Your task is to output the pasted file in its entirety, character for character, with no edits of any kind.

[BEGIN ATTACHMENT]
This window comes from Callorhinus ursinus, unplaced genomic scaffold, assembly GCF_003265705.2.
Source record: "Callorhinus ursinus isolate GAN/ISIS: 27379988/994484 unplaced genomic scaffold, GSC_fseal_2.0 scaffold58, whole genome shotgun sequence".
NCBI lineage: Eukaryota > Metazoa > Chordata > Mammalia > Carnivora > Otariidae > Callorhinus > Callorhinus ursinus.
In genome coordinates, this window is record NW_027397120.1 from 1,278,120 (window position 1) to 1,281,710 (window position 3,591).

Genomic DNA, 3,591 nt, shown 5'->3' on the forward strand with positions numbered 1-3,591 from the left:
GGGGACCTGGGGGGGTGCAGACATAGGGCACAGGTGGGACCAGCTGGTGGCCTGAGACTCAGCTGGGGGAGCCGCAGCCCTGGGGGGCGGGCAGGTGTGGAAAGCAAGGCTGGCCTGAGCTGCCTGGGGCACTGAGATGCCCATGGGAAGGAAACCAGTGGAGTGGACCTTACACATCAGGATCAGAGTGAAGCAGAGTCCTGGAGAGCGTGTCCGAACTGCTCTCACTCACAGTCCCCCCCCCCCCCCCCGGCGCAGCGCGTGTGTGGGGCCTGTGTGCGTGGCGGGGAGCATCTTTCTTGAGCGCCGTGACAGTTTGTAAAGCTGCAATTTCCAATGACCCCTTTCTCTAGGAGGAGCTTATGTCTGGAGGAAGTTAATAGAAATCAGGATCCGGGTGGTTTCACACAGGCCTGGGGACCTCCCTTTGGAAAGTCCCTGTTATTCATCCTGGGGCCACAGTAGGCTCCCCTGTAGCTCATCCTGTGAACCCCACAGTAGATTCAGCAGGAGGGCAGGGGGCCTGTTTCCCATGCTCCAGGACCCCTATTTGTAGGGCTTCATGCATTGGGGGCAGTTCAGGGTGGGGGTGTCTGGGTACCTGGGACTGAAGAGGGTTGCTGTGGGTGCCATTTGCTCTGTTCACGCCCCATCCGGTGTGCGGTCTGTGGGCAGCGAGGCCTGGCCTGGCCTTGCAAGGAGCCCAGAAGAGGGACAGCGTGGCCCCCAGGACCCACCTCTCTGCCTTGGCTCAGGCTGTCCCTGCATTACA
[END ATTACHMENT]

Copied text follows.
This window comes from Callorhinus ursinus, unplaced genomic scaffold, assembly GCF_003265705.2.
Source record: "Callorhinus ursinus isolate GAN/ISIS: 27379988/994484 unplaced genomic scaffold, GSC_fseal_2.0 scaffold58, whole genome shotgun sequence".
NCBI lineage: Eukaryota > Metazoa > Chordata > Mammalia > Carnivora > Otariidae > Callorhinus > Callorhinus ursinus.
In genome coordinates, this window is record NW_027397120.1 from 1,278,120 (window position 1) to 1,281,710 (window position 3,591).

Genomic DNA, 3,591 nt, shown 5'->3' on the forward strand with positions numbered 1-3,591 from the left:
GGGGACCTGGGGGGGTGCAGACATAGGGCACAGGTGGGACCAGCTGGTGGCCTGAGACTCAGCTGGGGGAGCCGCAGCCCTGGGGGGCGGGCAGGTGTGGAAAGCAAGGCTGGCCTGAGCTGCCTGGGGCACTGAGATGCCCATGGGAAGGAAACCAGTGGAGTGGACCTTACACATCAGGATCAGAGTGAAGCAGAGTCCTGGAGAGCGTGTCCGAACTGCTCTCACTCACAGTCCCCCCCCCCCCCCCCGGCGCAGCGCGTGTGTGGGGCCTGTGTGCGTGGCGGGGAGCATCTTTCTTGAGCGCCGTGACAGTTTGTAAAGCTGCAATTTCCAATGACCCCTTTCTCTAGGAGGAGCTTATGTCTGGAGGAAGTTAATAGAAATCAGGATCCGGGTGGTTTCACACAGGCCTGGGGACCTCCCTTTGGAAAGTCCCTGTTATTCATCCTGGGGCCACAGTAGGCTCCCCTGTAGCTCATCCTGTGAACCCCACAGTAGATTCAGCAGGAGGGCAGGGGGCCTGTTTCCCATGCTCCAGGACCCCTATTTGTAGGGCTTCATGCATTGGGGGCAGTTCAGGGTGGGGGTGTCTGGGTACCTGGGACTGAAGAGGGTTGCTGTGGGTGCCATTTGCTCTGTTCACGCCCCATCCGGTGTGCGGTCTGTGGGCAGCGAGGCCTGGCCTGGCCTTGCAAGGAGCCCAGAAGAGGGACAGCGTGGCCCCCAGGACCCACCTCTCTGCCTTGGCTCAGGCTGTCCCTGCATTACA